Thursday, 19 August 2010

Which store-cupboard ingredients could you not live without?

One of the problems about being a food writer or blogger is that you very quickly lose touch with the number of ingredients that your readers actually possess. Unlike you they probably don’t have whole cupboards full of herbs, spices and seasonings and groan when they see you list something that involves an extra expense. And fair enough.

I’ve been particularly thinking about this in conjunction with students going back to uni. They don’t have a huge budget - or much room to store things. On the other hand cheap food is immeasurably improved by being well-seasoned. I’m not counting salt and pepper which I think most people would have automatically though I admit that's a bit of a cheat.

Here are my top 10. What about yours?

Herbes de Provence
If I could only have one herb it would have to be this classic French mix which typically includes thyme, rosemary, basil, savory and marjoram. Ideally a French blend. Generic ‘mixed herbs’ just don’t taste as good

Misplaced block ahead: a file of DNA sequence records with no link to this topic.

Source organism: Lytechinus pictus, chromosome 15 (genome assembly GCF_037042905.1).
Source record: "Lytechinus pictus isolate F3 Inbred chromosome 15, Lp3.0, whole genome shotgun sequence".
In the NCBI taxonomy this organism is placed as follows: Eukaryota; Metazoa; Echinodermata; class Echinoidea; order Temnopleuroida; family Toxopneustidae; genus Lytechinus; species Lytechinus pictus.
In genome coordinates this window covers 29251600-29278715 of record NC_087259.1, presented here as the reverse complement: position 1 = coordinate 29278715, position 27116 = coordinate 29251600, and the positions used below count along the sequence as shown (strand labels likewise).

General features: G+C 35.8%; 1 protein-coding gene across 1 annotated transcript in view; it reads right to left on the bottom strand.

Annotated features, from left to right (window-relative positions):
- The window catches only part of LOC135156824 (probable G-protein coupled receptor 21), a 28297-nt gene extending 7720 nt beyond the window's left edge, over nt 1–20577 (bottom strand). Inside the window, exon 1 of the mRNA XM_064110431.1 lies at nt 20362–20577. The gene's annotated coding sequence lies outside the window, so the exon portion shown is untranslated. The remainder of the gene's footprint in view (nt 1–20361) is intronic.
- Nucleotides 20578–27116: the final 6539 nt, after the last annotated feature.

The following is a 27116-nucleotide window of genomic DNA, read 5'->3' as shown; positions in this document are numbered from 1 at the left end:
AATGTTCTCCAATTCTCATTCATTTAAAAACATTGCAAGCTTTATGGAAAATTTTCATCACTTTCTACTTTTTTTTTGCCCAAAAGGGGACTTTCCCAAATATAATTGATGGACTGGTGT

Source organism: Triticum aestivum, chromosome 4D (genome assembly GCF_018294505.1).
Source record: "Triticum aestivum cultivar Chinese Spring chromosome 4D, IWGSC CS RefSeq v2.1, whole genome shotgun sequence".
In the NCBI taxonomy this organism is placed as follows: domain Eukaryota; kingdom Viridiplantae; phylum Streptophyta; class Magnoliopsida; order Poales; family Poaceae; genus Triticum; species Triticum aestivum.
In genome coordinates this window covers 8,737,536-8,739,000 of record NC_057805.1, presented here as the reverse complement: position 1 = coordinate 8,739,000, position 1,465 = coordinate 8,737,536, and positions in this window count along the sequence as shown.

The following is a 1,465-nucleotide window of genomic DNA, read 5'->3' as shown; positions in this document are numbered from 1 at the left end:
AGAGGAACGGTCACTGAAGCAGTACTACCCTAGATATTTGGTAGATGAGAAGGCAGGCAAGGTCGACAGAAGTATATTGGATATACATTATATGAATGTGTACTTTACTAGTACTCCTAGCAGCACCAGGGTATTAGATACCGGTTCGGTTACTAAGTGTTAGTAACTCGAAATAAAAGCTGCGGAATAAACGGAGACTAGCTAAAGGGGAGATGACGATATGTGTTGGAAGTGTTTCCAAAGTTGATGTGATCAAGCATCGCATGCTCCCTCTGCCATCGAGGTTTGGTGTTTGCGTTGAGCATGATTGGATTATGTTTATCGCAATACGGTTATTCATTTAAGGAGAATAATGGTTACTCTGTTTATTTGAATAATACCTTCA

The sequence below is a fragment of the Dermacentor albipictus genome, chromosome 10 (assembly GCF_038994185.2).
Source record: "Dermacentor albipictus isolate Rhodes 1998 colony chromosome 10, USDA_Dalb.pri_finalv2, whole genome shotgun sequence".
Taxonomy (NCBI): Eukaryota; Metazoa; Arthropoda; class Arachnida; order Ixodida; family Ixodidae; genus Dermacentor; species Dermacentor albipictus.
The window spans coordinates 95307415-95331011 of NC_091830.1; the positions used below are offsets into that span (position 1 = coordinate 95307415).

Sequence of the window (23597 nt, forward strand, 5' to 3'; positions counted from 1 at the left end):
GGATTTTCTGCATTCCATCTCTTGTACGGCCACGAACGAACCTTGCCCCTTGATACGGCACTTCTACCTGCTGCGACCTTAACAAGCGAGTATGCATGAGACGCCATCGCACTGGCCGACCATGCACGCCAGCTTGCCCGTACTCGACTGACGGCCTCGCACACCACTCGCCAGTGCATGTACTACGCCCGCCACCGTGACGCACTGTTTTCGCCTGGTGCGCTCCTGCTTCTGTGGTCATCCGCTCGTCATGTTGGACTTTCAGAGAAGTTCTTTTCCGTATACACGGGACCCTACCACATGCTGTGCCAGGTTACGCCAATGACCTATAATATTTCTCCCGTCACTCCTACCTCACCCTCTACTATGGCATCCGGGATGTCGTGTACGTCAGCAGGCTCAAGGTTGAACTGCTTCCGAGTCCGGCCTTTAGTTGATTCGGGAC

Possibly my favourite spice for its aromatic lemony lift. I have both ground and whole seeds but if forced to choose would go for the seeds every time. I love them toasted.

Spanish smoked pimenton
The ultimate paprika - adds depth and richness to all kinds of dishes, especially stews. There are two kinds - dolce and piccante (sweet and spicy). I’d have to go for the sweet.

It was a toss-up between cardamom and cinnamon as I adore the taste of the former but cinnamon is far more flexible, especially for desserts and baking. And you can add a pinch to savoury dishes too.

Curry paste
Probably the cheapest, most efficient way of making a curry. The jars (I like Patak's) keep for weeks once opened. Much more effective than curry powder though you do need to doctor them a bit with . . .

Ideally fresh though they are more expensive. Essential when you’re creating something lemon flavoured but if you just want a dash of sharpness bottles of lemon juice - especially the Cypriot ones - are fine.